Skip to content

Seven lessons from Expat Mortgages staff on carrying on in times of corona

Admin team member Myrthe Bosschieter, mortgage consultants Richardo Cruz Fortes and Mira Makkinje share their pearls of wisdom from the new Expat Mortgage office – the home office.

1. It’s better for the environment 

Myrthe Bosschieter, was full time for just a month at Expat Mortgages before the office shut in March, but sees the positive sides of home working.
“One change is that we don’t print things out any more, because thankfully most things are digital,” she says. “A lot of our clients told us they couldn’t sign mortgage documents physically because they didn’t have a printer either, and so most banks have decided to accept a digital signature.”
Another advantage is that the crisis has encouraged businesses to modernise, she adds. “A lot of companies realise that you can do a lot more online than they thought, and in some ways it’s extremely efficient: we have no travel time, no parking tickets and no printing paper. It’s proven that it’s possible to organise a mortgage entirely online.”

2. We’re all less important than we thought 

It’s a humbling time too, when nurses, carers and supermarket shelf stackers are recognised as more important than accountants and lawyers. Richardo Cruz Fortes, a mortgage consultant specialising in The Hague and Rotterdam, knows who is wearing the trousers in his household right now. “What I recently found out, although I am the breadwinner, is that my job is less important than my wife’s job,” he confesses. “She works for the municipality of Amsterdam and her job title has been designated ‘vital’…”

3.You can wear your slippers to work

Below the camera line, nobody sees your slippers…but you can still achieve huge amounts through conference calls and webinars. Notaries only accept an actual signature on house deeds – with just one client there – but Richardo has been able to support his customers with a live video chat.
Meanwhile, Myrthe recommends Expat Mortgages webinars as a way of finding out more about buying – without even having to step out of your house. “An adviser gives an online workshop explaining all of the general information about buying a house as an expat in the Netherlands and giving everyone a chance to ask questions,” she explains. “If you are interested in more specific information, you can make an online appointment with an advisor. Then there’s no need to do it ‘in real life’ at all.” Actually, mortgage adviser Mira Makkinje adds, online meetings are often more efficient anyway.

4. We aren’t just learning lessons: we’re teaching them too!
Richardo used to spend a lot of time on the road, but now he has three passengers in the back. “I am the home-schoolteacher/working dad, I have three children (ages 12, 7 and 6) and they all need a certain amount of attention to fulfil their school day,” he says. “In the meantime, I also need to work, of course, and prepare breakfast, lunch and dinner. So it is fair to say that I am not bored at all…! But it is a beautiful time we all get to spend with our kids and to actually see them grow with their school achievements is a blessing.”

His colleague Mira Makkinje, even gets the odd lesson back from her three teenage children, who have been known to teach her a bit of English grammar after hearing her on the phone with clients!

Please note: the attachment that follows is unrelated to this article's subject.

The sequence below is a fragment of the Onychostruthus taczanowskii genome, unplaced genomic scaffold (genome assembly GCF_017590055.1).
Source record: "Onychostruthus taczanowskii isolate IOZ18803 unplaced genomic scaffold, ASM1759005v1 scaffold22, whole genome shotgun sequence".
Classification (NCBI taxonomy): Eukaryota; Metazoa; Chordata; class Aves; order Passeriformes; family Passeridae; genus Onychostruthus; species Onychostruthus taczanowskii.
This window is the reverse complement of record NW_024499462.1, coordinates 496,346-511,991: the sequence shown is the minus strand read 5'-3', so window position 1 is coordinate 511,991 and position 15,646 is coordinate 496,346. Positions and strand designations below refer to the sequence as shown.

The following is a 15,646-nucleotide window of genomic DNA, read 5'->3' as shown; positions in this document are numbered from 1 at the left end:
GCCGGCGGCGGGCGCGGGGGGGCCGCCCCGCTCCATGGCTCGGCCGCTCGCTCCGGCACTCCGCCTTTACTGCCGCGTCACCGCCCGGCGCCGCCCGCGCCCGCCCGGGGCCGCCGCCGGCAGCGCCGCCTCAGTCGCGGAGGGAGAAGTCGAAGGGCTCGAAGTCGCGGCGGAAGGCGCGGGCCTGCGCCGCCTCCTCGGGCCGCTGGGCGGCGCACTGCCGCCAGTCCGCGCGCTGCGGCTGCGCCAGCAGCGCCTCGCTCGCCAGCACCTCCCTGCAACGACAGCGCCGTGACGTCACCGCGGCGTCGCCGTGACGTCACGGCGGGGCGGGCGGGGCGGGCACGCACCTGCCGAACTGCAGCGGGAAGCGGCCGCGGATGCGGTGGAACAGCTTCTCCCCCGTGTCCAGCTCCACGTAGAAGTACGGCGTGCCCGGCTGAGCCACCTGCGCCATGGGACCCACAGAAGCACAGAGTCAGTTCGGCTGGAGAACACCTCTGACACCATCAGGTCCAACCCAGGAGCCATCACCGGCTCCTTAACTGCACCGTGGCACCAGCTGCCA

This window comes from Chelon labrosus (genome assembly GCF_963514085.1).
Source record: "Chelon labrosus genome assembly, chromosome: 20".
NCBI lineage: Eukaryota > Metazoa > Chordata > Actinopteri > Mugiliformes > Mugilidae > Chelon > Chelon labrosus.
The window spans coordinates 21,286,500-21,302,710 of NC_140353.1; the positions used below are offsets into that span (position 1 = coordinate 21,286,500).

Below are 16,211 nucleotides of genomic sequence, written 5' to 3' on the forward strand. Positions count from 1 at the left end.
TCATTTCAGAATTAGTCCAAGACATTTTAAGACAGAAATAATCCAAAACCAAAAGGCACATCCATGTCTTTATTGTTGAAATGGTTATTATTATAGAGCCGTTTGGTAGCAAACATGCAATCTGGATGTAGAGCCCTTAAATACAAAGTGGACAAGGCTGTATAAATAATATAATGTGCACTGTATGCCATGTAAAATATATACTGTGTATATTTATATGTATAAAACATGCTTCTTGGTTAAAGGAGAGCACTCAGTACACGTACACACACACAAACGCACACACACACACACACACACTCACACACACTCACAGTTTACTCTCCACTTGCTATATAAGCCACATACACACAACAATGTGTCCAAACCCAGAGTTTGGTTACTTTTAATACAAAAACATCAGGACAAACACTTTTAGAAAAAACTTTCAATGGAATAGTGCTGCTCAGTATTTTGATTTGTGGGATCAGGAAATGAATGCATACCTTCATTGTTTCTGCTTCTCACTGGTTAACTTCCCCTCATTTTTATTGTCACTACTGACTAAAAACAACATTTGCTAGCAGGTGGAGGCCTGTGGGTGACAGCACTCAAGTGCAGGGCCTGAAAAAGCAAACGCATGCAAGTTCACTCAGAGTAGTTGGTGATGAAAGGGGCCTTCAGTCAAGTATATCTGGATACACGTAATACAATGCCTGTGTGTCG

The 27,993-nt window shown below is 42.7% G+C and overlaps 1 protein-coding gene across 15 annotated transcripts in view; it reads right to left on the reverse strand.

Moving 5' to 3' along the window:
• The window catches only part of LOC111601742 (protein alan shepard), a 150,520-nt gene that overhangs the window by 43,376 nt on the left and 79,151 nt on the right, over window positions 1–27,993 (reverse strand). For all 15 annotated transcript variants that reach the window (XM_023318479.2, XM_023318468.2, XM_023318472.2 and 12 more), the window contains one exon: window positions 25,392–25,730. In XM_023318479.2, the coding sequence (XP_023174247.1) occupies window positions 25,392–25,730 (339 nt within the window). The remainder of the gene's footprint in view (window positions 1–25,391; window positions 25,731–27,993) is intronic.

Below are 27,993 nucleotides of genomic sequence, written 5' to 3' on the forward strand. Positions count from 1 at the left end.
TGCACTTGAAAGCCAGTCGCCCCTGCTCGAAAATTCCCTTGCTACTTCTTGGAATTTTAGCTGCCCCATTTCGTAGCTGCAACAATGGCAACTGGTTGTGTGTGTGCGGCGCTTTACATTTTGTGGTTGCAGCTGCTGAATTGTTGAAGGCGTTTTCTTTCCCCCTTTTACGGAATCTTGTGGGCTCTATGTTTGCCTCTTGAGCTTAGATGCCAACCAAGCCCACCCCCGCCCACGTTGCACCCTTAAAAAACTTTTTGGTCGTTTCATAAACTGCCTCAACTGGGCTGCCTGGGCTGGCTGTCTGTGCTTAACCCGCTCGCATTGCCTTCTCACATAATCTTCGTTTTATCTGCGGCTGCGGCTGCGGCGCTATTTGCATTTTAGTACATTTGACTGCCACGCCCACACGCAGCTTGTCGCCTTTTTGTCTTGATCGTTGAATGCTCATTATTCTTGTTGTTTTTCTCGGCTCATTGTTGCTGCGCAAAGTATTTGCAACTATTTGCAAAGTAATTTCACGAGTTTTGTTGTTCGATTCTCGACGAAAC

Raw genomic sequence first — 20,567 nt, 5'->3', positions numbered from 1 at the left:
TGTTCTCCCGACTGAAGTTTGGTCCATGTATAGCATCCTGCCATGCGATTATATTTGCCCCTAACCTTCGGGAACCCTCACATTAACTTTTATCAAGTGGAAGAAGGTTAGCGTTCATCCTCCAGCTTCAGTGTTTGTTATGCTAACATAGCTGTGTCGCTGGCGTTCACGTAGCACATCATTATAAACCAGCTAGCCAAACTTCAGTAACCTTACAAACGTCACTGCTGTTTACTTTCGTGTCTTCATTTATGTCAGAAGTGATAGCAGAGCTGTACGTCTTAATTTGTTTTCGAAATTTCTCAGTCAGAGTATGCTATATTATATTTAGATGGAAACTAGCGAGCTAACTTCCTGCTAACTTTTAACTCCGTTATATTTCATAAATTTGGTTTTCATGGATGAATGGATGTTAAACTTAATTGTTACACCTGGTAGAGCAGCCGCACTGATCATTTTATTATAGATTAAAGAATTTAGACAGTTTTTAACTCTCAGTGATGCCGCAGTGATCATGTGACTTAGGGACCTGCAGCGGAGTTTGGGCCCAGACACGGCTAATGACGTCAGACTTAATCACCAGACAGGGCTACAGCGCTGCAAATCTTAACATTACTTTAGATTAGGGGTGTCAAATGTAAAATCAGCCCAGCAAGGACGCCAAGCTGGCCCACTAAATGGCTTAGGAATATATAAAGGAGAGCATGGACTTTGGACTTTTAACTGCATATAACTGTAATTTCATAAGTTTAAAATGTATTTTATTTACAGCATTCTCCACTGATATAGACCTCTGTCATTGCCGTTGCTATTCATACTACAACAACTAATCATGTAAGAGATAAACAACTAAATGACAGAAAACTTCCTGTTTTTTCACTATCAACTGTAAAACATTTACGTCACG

5. Work…and work out!
One of the more unusual staff training exercises at Expat Mortgages is the physical bootcamp. It used to take place at 5pm on Mondays in the Amstelpark. Now, there’s not just one appointment online each week – there are two!

“I never thought I’d be following an online training course, to strengthen my stomach muscles ” jokes Myrthe. “We do follow the bootcamp with a glass of wine, though. I’m not sure whether that’s good for my stomach muscles but it makes me laugh and that’s definitely good for me!”

Richardo comments that in fact the living room physical training is even more inclusive. “It is even happening with people who never ever did anything in sports 😉” (It’s not clear if he’s counting himself…)

6. It’s a great time to buy a house
It sounds strange, but if you’re determined and have a stable income and future in the Netherlands, this could even be the best time to buy. “There are fewer people interested in purchasing a property, which makes buying easier,” says Richardo. “I have already seen cases where my customers really negotiated the price downwards. It’s also surprising how positive most of my customers are. They say, ‘Hey Richardo, now we actually have time to visit and view a property and to ask the sellers or selling agents questions which they take the time to answer!’”

Mira sees no signs of sales slowing down and Myrthe agrees that for serious buyers, the coronavirus means there’s less competition. “The advantage is that fewer people sign up to view a house, which means that only the really interested potential buyers are left,” says Myrthe. “You can take your time to view a house – on your own – and anything you touch will be cleaned by the estate agent afterwards.” The advice is still that you should always view a house in person, though, because a video and online photographs never tell the full story.

7. Stay positive!
The motto at Expat Mortgages is #StaySafeStayPositive and Mira sums it up: “Let’s all stay positive, keep a distance from each other, enjoy a bit of home time now that we have a bit more time, and take your time to discover what type of house you need and really want. I think there are some real advantages for expats who are buying right now.”

Share this page

Also planning to live in the Netherlands?

Let’s talk